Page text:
We seek nominees representative of the groups and professional interests within ASPA, balancing academic and practitioner, and including international, nonprofit and all levels of government.

In addition, the National Council has charged the 2022 Nominating Committee with presenting a slate of nominees diverse in terms of race, gender, ethnicity, disability, veteran status, gender identity, sexual orientation and other important forms of diversity.

Nominations will be accepted until midnight on Friday, September 2, 2022 at 11:59 p.m. EDT. Find more information on our website and start thinking about who you will nominate!

E-Learning at Your Fingertips

ASPA staff work tirelessly to keep your skills up to date and the information flowing all year long through our e-learning program. Visit our website to see more details about upcoming KeepingCurrent, BookTalk and Students and New Professionals series programming.

ASPA's webinars are on a summer break for the next few weeks, but our webinar archives are packed with content! Given so much discussion in this edition of Bridge about building for the future, here are a few archived programs that fit that theme:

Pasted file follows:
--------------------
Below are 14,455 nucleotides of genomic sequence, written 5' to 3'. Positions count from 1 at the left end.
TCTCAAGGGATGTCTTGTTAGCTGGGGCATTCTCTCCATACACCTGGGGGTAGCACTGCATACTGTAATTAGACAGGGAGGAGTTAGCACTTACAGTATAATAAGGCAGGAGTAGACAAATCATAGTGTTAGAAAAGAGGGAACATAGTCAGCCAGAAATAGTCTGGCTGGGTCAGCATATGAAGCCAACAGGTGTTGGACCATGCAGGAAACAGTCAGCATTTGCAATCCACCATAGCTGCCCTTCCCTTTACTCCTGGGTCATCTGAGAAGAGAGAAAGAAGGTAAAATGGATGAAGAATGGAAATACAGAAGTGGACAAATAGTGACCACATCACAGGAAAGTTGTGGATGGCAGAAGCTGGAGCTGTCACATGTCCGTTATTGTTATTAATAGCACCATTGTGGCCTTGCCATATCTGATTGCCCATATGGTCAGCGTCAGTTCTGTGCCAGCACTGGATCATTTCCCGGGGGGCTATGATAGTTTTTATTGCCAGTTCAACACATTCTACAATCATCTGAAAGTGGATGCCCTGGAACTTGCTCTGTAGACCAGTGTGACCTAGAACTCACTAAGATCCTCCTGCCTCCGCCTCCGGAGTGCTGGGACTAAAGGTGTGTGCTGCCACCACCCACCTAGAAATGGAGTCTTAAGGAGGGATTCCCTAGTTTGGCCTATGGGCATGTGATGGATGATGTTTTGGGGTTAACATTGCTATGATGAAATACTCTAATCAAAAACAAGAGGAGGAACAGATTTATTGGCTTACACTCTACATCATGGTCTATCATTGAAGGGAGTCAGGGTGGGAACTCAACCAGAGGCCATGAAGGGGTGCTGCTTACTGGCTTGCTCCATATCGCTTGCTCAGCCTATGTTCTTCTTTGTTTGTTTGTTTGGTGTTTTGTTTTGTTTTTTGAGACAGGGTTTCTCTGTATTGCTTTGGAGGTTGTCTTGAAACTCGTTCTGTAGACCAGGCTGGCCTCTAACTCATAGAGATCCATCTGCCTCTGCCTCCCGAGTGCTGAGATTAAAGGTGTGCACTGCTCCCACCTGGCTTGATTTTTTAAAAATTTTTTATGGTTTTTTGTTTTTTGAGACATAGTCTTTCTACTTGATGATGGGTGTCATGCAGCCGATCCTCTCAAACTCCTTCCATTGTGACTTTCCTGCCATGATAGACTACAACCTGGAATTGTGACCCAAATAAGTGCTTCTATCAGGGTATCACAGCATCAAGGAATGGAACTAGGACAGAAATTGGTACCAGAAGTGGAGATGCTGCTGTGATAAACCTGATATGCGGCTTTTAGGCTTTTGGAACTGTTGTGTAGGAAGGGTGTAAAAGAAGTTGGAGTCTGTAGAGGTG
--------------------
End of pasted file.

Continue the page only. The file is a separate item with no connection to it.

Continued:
KeepingCurrent: Implementing President Biden's Management Agenda
President Biden released his proposed fiscal year 2023 budget in late February. It was accompanied by his management priorities—both government-wide and agency-specific. The administration had spent the past year developing detailed strategic plans, performance plans, learning agendas, cross-agency priority goals and agency level priority goals. These all are publicly available on a central website, performance.gov. While the Office of Management and Budget (OMB) is central to the development and approval of these plans, there were a number of task teams working across agencies to pull them together. The hub for these teams is a small Implementation Team housed in the General Services Administration to support OMB. The speaker for this webinar was the head of this implementation team. Listen now!

KeepingCurrent: COVID-19 Policy Responses in the Middle East and North Africa: Lessons Learned
Administrative and policy analysis of COVID-19 impacts on countries in the Middle East and North Africa (MENA) and how governments responded has been limited. Webinar participants discussed results from the menatracker.org project, a project funded by the Qatar National Research Fund. This project tracked government responses to the pandemic in 12 MENA countries: Morocco, Algeria, Tunisia, Egypt, Jordan, Lebanon, Qatar, United Arab Emirates, Saudi Arabia, Oman, Kuwait and Bahrain. Categorized by policy sector (economy, public health and social welfare), this project found significant differences in the policy and administrative responses and interventions of the surveyed countries. Learn about this project now!